NEW YORK – I was skeptical when I heard Microsoft is trying to sell its new version of Office as an online subscription. I was pleasantly surprised to learn that the subscription gets you the same software you'd get buying it at a retail store. In fact, I'm using the new Office 2013 to write this review, and it feels as smooth as the customized version of Office 2010 I regularly use.
With an online subscription, you keep paying Microsoft to use the latest version of the software, rather than pay the company once for software that gets outdated over time. It's pricey, at $100 a year, compared with the traditional way of paying a one-time fee that starts at $140 and is good for years. Nonetheless, households with several computers will find subscriptions a good value, as one subscription is good for up to five Windows or Mac machines.
At first glance, Office 2013 resembles Office 2010, whether you buy it as a subscription or out of a box. There's a row of buttons – the ribbon – with quick access to the tools you need most. Files are compatible, so you can send Office 2013 documents to someone who has only Office 2010.
What Office 2013 does, though, is embrace Microsoft's touch-screen philosophy. Microsoft's Windows 8 operating system, which came out last fall, enables touch-screen controls so desktop and laptop computers work more like tablets. It's Microsoft's way of addressing a challenge to PCs brought about by the popularity of the iPad and tablets running Google's Android system.
So with Office 2013, you can access those ribbon buttons and menu options with your finger, as long as you have a touch-screen monitor. A button at the top lets you switch between touch and mouse modes.
Microsoft also designed Office 2013 to reflect the fact that people these days tend to have multiple devices — perhaps a desktop at work, a laptop at home and a tablet on the go.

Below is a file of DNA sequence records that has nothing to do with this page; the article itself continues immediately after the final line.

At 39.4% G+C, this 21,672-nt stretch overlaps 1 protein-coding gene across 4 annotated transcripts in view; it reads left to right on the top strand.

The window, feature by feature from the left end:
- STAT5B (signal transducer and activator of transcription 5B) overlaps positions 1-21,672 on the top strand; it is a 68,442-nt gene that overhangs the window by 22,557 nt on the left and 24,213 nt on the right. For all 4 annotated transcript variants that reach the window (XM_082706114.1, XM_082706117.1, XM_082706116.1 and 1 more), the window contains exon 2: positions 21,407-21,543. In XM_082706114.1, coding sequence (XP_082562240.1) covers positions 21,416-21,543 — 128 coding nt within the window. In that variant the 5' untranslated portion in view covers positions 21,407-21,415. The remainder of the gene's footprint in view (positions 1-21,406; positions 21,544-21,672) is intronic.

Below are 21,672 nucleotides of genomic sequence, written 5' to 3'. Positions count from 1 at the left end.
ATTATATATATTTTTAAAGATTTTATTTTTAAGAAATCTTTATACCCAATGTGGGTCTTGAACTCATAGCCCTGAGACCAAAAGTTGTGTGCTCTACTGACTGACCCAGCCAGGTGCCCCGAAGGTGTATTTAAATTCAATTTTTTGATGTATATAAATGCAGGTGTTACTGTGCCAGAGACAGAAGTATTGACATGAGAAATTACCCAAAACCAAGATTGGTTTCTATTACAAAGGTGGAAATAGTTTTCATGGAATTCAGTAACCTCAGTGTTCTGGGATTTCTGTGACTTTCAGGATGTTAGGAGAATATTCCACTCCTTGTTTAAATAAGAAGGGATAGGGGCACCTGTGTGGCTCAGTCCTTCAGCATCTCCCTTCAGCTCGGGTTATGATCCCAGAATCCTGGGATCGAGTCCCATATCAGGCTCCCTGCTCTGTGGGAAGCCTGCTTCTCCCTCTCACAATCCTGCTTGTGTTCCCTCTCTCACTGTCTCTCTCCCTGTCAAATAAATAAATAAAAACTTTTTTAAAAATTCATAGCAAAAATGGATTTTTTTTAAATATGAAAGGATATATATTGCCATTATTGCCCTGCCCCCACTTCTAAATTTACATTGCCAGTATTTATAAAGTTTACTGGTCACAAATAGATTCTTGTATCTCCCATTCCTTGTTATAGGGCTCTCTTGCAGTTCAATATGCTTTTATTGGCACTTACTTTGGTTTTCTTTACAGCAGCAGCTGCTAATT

When you're online and signed in with a free Microsoft account (such as Hotmail, Live or Outlook.com), Office will push you toward storing your files online through Microsoft's SkyDrive storage service. That way, a file you save at home will pop up at work with all the changes you made.
Other features reflect our continual connectedness. You can insert an image into Word directly from an online service such as Flickr, for instance, without first saving it onto your computer.
Word and the other Office programs can access an Office Store, which carries apps you can buy or get for free to extend the software's functionality. That was how I got a free Merriam-Webster dictionary for defining words in read mode. Sadly, it works only when you're online.
Google Docs works well when I have a steady Internet connection, less so when I don't.
The good news is Office 2013 works quite well without an Internet connection. SkyDrive is an Internet-based storage service, but it can also automatically save copies of all your files on every computer you use. That way, you can still open files when you're offline. Microsoft will continue selling software the traditional way, for a one-time fee for one Windows computer. I use “traditional” loosely, though. If you buy it at a retail store, you're getting only a 25-character code, which you use to activate the software after downloading it at home.
At any rate, packages start at $140 for Word, Excel, PowerPoint and OneNote ($20 more than the comparable Office 2010 package). You get Outlook as well for $220 and all seven programs for $400.